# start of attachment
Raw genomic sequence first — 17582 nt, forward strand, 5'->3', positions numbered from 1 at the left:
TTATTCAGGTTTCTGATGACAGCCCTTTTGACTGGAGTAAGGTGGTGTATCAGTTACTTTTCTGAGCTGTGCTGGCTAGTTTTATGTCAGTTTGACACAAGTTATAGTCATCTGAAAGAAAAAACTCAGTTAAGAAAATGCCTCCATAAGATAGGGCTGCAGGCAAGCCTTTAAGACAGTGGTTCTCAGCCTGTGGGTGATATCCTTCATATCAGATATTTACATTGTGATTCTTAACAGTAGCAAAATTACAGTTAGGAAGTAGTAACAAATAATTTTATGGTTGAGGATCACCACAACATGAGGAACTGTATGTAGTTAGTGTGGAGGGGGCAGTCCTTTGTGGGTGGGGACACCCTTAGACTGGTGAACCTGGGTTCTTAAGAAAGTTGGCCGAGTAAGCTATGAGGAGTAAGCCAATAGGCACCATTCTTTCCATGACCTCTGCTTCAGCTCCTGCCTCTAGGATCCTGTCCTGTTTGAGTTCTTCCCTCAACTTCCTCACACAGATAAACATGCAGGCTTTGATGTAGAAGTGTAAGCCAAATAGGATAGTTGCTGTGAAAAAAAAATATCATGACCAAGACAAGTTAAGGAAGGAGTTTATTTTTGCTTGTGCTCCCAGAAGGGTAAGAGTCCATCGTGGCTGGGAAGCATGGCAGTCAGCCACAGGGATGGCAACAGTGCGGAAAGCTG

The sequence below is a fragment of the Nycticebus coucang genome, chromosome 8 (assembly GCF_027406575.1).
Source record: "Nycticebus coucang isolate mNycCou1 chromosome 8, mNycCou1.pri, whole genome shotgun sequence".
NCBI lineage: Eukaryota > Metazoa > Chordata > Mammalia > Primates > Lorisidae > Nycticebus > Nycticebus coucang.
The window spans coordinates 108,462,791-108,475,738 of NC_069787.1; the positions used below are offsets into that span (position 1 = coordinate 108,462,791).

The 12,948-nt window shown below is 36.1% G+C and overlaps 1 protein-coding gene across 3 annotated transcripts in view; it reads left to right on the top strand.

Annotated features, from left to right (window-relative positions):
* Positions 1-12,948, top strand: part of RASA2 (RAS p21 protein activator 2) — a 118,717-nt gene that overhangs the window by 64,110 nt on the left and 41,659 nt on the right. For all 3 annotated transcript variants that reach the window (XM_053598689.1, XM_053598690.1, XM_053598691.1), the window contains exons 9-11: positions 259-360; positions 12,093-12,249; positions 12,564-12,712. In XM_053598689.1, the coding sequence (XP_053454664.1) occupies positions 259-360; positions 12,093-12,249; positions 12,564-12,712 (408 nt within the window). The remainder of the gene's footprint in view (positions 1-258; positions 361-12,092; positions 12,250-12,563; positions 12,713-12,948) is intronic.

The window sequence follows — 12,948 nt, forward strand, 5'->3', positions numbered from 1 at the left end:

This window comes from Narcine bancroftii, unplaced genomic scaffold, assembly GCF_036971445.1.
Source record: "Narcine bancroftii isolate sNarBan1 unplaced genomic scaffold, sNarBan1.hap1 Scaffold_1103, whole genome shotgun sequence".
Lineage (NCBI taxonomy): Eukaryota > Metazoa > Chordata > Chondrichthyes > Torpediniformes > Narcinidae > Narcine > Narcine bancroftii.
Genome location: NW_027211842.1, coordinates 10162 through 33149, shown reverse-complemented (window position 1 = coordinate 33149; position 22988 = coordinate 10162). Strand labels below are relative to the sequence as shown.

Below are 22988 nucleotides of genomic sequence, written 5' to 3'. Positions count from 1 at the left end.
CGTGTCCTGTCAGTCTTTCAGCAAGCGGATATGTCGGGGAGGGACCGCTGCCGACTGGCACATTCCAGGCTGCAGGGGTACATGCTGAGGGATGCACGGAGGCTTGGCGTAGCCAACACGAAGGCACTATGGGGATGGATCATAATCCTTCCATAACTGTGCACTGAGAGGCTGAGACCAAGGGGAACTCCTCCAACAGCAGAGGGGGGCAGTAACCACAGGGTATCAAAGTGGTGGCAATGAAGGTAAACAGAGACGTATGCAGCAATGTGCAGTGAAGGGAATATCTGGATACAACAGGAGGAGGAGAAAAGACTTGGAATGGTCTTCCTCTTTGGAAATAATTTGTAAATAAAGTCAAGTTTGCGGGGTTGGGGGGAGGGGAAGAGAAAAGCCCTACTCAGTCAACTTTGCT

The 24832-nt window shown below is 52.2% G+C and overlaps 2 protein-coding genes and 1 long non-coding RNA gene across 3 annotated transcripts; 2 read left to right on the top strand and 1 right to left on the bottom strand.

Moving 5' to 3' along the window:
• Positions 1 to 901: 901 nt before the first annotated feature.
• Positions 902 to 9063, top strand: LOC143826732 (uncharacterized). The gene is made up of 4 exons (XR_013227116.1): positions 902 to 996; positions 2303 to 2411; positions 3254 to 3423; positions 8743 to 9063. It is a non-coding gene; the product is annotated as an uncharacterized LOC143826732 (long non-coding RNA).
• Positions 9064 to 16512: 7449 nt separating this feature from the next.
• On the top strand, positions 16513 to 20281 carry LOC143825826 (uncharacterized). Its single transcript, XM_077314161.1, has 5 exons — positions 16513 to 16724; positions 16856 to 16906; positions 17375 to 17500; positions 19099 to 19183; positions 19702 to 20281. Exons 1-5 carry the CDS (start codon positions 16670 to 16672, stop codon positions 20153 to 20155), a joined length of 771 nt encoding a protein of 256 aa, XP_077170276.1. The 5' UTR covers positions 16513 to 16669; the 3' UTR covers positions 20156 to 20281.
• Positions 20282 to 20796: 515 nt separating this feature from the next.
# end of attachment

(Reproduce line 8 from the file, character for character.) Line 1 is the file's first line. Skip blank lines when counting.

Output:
Annotated features, from left to right (window-relative positions):